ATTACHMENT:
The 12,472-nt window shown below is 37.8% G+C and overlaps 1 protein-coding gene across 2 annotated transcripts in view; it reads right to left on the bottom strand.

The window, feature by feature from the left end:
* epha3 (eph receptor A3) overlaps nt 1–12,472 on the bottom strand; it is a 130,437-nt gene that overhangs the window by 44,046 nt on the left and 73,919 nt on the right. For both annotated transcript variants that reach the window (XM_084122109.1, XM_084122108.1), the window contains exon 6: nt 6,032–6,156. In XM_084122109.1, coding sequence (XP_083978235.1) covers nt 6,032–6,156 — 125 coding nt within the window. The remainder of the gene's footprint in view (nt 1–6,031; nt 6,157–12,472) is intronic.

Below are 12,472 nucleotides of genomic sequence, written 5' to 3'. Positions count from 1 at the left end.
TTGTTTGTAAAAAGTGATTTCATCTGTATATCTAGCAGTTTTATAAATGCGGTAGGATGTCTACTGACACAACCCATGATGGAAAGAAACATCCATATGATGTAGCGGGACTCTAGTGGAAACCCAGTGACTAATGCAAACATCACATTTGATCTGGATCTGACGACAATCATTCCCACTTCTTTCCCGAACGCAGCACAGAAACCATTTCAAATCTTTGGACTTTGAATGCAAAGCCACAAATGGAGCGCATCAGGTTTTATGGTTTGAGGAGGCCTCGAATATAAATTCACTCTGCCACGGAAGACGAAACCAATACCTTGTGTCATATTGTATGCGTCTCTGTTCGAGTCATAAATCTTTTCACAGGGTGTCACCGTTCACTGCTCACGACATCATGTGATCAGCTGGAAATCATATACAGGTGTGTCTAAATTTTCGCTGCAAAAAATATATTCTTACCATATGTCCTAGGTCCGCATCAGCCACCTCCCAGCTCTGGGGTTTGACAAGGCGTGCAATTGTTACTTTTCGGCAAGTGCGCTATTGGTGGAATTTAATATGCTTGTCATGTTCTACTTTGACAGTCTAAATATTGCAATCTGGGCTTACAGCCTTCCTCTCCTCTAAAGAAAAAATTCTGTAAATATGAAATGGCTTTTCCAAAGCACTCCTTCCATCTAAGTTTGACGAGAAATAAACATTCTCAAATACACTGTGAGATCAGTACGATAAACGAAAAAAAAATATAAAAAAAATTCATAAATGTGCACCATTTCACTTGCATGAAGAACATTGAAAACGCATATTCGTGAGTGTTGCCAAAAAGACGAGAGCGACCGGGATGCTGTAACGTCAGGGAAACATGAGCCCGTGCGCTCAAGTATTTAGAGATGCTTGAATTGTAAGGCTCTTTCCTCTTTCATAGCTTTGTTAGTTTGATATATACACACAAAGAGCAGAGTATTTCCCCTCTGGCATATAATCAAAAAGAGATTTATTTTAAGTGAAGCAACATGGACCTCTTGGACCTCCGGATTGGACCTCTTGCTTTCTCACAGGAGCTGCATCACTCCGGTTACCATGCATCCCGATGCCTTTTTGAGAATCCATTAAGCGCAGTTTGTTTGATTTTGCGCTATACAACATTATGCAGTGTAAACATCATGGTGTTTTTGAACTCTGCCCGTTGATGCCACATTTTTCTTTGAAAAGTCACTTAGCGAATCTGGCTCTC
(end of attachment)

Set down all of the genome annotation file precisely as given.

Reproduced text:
The 12,472-nt window shown below is 37.8% G+C and overlaps 1 protein-coding gene across 2 annotated transcripts in view; it reads right to left on the bottom strand.

The window, feature by feature from the left end:
* epha3 (eph receptor A3) overlaps nt 1–12,472 on the bottom strand; it is a 130,437-nt gene that overhangs the window by 44,046 nt on the left and 73,919 nt on the right. For both annotated transcript variants that reach the window (XM_084122109.1, XM_084122108.1), the window contains exon 6: nt 6,032–6,156. In XM_084122109.1, coding sequence (XP_083978235.1) covers nt 6,032–6,156 — 125 coding nt within the window. The remainder of the gene's footprint in view (nt 1–6,031; nt 6,157–12,472) is intronic.

Below are 12,472 nucleotides of genomic sequence, written 5' to 3'. Positions count from 1 at the left end.
TTGTTTGTAAAAAGTGATTTCATCTGTATATCTAGCAGTTTTATAAATGCGGTAGGATGTCTACTGACACAACCCATGATGGAAAGAAACATCCATATGATGTAGCGGGACTCTAGTGGAAACCCAGTGACTAATGCAAACATCACATTTGATCTGGATCTGACGACAATCATTCCCACTTCTTTCCCGAACGCAGCACAGAAACCATTTCAAATCTTTGGACTTTGAATGCAAAGCCACAAATGGAGCGCATCAGGTTTTATGGTTTGAGGAGGCCTCGAATATAAATTCACTCTGCCACGGAAGACGAAACCAATACCTTGTGTCATATTGTATGCGTCTCTGTTCGAGTCATAAATCTTTTCACAGGGTGTCACCGTTCACTGCTCACGACATCATGTGATCAGCTGGAAATCATATACAGGTGTGTCTAAATTTTCGCTGCAAAAAATATATTCTTACCATATGTCCTAGGTCCGCATCAGCCACCTCCCAGCTCTGGGGTTTGACAAGGCGTGCAATTGTTACTTTTCGGCAAGTGCGCTATTGGTGGAATTTAATATGCTTGTCATGTTCTACTTTGACAGTCTAAATATTGCAATCTGGGCTTACAGCCTTCCTCTCCTCTAAAGAAAAAATTCTGTAAATATGAAATGGCTTTTCCAAAGCACTCCTTCCATCTAAGTTTGACGAGAAATAAACATTCTCAAATACACTGTGAGATCAGTACGATAAACGAAAAAAAAATATAAAAAAAATTCATAAATGTGCACCATTTCACTTGCATGAAGAACATTGAAAACGCATATTCGTGAGTGTTGCCAAAAAGACGAGAGCGACCGGGATGCTGTAACGTCAGGGAAACATGAGCCCGTGCGCTCAAGTATTTAGAGATGCTTGAATTGTAAGGCTCTTTCCTCTTTCATAGCTTTGTTAGTTTGATATATACACACAAAGAGCAGAGTATTTCCCCTCTGGCATATAATCAAAAAGAGATTTATTTTAAGTGAAGCAACATGGACCTCTTGGACCTCCGGATTGGACCTCTTGCTTTCTCACAGGAGCTGCATCACTCCGGTTACCATGCATCCCGATGCCTTTTTGAGAATCCATTAAGCGCAGTTTGTTTGATTTTGCGCTATACAACATTATGCAGTGTAAACATCATGGTGTTTTTGAACTCTGCCCGTTGATGCCACATTTTTCTTTGAAAAGTCACTTAGCGAATCTGGCTCTC